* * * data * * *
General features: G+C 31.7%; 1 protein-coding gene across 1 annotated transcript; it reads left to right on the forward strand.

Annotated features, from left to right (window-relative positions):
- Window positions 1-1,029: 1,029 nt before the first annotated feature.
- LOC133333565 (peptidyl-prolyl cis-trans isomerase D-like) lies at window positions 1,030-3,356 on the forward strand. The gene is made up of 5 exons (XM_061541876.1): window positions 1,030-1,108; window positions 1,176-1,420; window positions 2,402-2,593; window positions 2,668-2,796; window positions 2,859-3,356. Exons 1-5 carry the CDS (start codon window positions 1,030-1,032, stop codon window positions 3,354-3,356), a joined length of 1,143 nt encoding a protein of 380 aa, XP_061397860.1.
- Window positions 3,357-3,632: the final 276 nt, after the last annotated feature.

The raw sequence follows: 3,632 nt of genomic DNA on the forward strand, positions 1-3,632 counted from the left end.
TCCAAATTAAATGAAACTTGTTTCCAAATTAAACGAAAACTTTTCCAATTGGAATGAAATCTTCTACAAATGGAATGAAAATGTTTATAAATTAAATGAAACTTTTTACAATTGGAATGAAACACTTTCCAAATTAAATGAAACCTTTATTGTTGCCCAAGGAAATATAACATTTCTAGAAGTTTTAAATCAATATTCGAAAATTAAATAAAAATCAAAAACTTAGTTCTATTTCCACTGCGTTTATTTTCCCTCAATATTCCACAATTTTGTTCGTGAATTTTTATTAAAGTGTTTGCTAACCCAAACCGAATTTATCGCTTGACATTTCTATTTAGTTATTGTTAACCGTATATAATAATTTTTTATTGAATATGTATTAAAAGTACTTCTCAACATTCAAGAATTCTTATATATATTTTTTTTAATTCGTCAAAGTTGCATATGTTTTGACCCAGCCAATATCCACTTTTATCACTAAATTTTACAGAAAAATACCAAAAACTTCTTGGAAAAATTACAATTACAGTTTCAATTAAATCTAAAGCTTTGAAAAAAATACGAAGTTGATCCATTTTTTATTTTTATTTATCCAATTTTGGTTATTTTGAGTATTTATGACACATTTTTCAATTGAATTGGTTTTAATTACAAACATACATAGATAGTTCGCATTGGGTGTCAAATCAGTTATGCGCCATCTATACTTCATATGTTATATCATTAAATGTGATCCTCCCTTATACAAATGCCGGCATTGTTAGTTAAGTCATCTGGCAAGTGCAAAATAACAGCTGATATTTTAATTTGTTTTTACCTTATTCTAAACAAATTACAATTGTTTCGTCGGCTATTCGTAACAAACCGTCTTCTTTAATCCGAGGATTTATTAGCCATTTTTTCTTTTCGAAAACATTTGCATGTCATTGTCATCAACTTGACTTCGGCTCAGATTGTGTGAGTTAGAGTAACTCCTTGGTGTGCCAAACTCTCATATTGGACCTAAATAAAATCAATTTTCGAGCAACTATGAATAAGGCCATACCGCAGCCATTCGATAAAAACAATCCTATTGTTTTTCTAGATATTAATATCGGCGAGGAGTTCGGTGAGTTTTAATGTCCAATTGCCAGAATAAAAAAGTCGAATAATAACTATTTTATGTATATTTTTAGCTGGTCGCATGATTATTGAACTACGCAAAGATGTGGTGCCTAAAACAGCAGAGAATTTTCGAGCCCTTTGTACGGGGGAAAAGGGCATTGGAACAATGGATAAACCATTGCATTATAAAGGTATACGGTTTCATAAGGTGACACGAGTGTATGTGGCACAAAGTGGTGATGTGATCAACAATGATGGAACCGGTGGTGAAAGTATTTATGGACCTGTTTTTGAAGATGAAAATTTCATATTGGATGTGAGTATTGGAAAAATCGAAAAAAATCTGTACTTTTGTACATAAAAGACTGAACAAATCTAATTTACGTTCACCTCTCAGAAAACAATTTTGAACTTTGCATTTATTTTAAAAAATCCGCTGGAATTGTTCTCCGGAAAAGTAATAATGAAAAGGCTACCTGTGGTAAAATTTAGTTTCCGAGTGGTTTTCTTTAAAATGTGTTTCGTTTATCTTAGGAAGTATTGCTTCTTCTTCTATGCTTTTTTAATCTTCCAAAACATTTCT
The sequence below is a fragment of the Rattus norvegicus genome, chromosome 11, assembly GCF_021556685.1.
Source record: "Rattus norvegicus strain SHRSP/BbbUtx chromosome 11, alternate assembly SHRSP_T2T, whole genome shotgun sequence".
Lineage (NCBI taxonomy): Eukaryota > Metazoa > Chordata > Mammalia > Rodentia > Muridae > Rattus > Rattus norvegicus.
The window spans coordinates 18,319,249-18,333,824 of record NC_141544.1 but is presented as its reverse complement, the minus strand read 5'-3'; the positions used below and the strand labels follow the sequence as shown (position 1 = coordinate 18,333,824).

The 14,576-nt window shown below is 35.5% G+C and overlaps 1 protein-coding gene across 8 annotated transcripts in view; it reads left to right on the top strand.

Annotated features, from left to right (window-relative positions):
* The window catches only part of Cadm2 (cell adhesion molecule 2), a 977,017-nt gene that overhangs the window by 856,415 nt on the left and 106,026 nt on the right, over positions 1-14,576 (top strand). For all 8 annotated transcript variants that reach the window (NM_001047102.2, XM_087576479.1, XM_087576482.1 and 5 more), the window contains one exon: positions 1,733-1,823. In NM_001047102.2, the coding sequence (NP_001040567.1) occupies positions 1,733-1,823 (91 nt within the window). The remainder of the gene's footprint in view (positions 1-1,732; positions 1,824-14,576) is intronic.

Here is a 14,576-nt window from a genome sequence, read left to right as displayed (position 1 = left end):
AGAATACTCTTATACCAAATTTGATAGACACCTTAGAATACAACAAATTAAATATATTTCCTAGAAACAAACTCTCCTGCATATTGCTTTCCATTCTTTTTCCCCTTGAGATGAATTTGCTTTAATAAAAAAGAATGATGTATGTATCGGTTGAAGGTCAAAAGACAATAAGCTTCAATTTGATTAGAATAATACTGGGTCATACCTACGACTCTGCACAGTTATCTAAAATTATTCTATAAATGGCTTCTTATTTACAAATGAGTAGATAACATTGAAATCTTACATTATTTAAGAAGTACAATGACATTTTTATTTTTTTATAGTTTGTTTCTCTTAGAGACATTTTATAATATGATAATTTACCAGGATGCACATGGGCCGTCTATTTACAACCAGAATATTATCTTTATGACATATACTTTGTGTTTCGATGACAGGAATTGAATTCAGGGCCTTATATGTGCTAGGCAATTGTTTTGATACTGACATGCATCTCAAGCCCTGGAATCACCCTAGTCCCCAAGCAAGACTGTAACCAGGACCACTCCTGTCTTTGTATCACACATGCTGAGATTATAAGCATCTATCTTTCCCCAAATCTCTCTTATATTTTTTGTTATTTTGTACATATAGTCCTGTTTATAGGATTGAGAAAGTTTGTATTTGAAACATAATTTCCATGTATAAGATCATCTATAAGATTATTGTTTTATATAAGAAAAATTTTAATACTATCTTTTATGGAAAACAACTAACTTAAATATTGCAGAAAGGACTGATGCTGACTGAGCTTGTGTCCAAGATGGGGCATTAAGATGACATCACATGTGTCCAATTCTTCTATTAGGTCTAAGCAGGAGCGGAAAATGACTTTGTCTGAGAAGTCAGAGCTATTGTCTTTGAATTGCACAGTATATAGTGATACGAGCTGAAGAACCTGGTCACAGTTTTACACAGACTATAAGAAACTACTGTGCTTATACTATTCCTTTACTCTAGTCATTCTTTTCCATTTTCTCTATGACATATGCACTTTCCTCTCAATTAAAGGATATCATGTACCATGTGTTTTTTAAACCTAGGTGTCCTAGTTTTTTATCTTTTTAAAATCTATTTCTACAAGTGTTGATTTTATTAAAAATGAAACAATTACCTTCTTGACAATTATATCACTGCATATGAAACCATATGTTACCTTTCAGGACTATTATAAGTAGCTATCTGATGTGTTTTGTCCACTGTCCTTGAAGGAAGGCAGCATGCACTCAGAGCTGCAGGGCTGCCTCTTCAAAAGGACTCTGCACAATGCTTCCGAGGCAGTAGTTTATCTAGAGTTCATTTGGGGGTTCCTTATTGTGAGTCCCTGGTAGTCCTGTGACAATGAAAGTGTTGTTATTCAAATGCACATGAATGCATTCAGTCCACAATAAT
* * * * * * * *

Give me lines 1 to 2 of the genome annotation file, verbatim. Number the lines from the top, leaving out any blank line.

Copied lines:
General features: G+C 31.7%; 1 protein-coding gene across 1 annotated transcript; it reads left to right on the forward strand.

Annotated features, from left to right (window-relative positions):